The head of the country's military service authority said on Tuesday that draft-dodgers would face a series of punitive measures to 'pressure' them into signing up
Half of eligible Kuwaitis have failed to register for compulsory military service
Half of the 2,300 Kuwaiti men eligible for military service since a law making it compulsory went into effect in May have failed to register and measures will be taken to punish the dodgers, the head of the country's military service authority has said.
Major General Ibrahim Salem Al Omairi said on Tuesday that those who failed to register for the draft would face a series of punitive measures to "pressure" them into signing up.
Men between the ages of 18 to 35 were given two months from May 10 to register for a mandatory 12-month period of military service. Some Kuwaitis were exempt from registering under the 2015 law, including only sons, those with higher education degrees and those suffering from mental or physical health issues.
“We are dealing with a supreme order, a supreme call, to national service and those refusing to heed the call will confront the full application of the law and punitive measures,” said Maj Gen Al Omairi to the state Kuwait News Agency, or Kuna.
As a first punitive measure, the government will not issue any official paperwork to draft-dodgers — meaning, among other things, that they will not be able to enrol for university or vocational training — and they will be blocked from receiving government benefits, including health care, a source told The National.
Draft-dodgers will also face having their military service extended and being barred from travelling or working, according to the law. In cases of persistent dodging, the ministry of interior will sentence Kuwaitis to three years in jail and a 10,000 Kuwaiti dinar fine (Dh120,000).
“You basically can’t do anything” if you fail to register for military service, said one Kuwaiti man who has registered but has yet to be called up.
“You’re basically just sitting at home. Eventually, the pressure will bring them to do so (register),” added the man, who asked to be named only by his initials, MK.
Another Kuwaiti who had registered for national service said he was proud to serve his nation and even went so far as to say that it would be “a great experience”.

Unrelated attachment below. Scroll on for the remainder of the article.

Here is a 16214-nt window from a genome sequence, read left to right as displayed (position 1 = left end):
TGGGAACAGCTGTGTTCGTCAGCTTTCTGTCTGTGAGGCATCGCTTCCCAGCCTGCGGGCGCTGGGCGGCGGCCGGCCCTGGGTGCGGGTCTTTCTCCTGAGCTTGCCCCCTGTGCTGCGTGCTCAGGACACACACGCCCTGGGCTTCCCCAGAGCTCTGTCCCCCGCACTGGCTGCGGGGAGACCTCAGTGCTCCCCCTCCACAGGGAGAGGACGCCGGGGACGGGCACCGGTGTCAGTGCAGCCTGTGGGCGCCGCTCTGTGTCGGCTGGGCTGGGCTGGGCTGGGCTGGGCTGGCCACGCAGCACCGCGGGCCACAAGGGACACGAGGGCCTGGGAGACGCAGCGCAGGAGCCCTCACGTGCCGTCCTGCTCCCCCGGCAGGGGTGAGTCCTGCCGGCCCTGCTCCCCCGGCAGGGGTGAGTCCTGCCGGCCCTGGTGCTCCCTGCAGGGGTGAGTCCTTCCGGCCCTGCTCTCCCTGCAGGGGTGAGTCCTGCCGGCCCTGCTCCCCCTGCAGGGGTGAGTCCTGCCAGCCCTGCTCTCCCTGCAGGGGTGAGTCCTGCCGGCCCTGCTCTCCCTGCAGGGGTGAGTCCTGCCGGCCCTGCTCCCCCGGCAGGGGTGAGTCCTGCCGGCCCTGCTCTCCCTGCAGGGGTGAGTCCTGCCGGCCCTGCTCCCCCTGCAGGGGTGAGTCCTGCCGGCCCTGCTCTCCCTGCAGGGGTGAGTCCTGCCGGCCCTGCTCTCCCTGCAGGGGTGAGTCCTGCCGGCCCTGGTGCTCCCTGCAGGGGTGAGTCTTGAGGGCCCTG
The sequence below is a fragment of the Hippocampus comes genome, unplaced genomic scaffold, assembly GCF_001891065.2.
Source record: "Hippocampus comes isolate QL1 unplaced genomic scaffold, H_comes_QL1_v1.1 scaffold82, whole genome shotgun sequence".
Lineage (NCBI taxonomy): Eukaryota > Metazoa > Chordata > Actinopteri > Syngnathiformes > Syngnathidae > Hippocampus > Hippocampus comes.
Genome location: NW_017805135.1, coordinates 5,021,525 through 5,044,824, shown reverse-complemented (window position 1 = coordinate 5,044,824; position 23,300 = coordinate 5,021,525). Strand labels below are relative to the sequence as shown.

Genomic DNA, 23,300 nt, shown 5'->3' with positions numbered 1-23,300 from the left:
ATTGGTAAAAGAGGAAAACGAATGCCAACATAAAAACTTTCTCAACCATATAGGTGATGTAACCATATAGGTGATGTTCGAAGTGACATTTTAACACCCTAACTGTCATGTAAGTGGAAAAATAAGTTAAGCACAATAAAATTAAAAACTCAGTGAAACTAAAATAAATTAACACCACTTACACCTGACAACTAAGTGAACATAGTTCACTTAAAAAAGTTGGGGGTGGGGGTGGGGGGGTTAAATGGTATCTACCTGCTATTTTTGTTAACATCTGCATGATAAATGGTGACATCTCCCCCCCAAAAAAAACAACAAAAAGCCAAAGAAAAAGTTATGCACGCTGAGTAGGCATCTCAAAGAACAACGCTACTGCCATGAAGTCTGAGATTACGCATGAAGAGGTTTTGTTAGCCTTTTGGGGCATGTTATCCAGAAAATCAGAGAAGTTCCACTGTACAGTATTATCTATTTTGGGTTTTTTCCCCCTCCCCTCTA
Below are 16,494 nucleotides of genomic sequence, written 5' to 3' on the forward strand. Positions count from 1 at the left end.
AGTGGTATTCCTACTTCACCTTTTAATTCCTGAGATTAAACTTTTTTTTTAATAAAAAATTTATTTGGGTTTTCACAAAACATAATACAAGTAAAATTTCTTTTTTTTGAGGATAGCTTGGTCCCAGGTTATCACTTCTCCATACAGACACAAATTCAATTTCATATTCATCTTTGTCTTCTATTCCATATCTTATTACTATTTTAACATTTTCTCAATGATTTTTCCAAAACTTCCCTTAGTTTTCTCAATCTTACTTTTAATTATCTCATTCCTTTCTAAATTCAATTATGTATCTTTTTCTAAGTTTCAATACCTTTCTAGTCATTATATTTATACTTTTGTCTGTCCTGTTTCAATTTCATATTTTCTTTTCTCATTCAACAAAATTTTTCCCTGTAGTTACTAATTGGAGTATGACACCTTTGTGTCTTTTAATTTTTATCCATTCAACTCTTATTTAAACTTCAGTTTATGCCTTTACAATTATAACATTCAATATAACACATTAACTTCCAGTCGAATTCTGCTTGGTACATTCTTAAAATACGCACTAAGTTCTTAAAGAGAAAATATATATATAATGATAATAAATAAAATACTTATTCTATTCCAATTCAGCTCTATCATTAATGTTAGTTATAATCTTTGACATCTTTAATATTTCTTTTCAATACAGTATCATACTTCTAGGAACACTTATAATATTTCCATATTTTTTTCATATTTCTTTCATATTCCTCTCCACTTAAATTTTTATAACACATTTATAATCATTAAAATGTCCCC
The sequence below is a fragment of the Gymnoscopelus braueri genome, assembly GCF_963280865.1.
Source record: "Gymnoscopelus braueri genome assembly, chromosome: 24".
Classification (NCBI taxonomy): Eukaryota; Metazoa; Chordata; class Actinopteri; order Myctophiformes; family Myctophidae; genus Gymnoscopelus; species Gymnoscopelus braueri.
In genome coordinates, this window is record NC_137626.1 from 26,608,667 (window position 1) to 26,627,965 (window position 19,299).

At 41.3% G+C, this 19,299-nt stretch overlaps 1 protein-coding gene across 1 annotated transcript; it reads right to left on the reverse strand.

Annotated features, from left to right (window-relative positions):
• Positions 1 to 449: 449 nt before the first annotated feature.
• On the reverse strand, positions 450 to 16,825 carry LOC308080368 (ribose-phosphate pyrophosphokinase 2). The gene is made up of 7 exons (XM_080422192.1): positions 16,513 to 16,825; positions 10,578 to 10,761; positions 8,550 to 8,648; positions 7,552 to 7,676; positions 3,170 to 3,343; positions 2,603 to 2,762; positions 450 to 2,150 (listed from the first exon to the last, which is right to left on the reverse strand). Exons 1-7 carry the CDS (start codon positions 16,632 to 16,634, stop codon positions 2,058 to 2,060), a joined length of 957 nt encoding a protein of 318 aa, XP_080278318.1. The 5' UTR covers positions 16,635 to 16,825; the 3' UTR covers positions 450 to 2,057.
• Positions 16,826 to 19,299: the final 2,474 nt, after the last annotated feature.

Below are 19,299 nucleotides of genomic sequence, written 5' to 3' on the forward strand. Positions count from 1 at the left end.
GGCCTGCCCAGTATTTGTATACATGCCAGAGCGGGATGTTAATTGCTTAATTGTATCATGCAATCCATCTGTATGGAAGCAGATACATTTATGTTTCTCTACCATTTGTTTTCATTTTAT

Other Kuwaitis, however, believe military service should not be mandatory and that the forcing of youth into such service could deter the development of teenagers with talents in other areas.
The Kuwaiti constitution stipulates that “defence of the country is a sacred duty”, and will be “regulated by the law”.
In line with the constitution, military service was compulsory in Kuwait from 1980 until 2002, when it was suspended so that legislation on the issue could be revised to help the country better meet its modern-day needs. Agreement on revisions could not be reached until 2015, however, when new legislation making military service once again compulsory was signed into law.
It meant Kuwait joined the UAE and Qatar as the only Gulf countries with mandatory national service. It was introduced by the UAE and Doha in 2014 and 2013 respectively.
Both the UAE and Qatar have failed to release figures for draft-dodgers, saying only that measures have been put in place for those who fail to adhere to their laws on national service.
Over the next year, 13,000 Kuwaitis eligible for military service are expected to turn 18. Once drafted, recruits will undergo four months of boot camp followed by eight months of military service.
Military personnel in Kuwait currently numbers around 30,000. The armed forces have a budget of approximately US$15 billion (Dh55bn).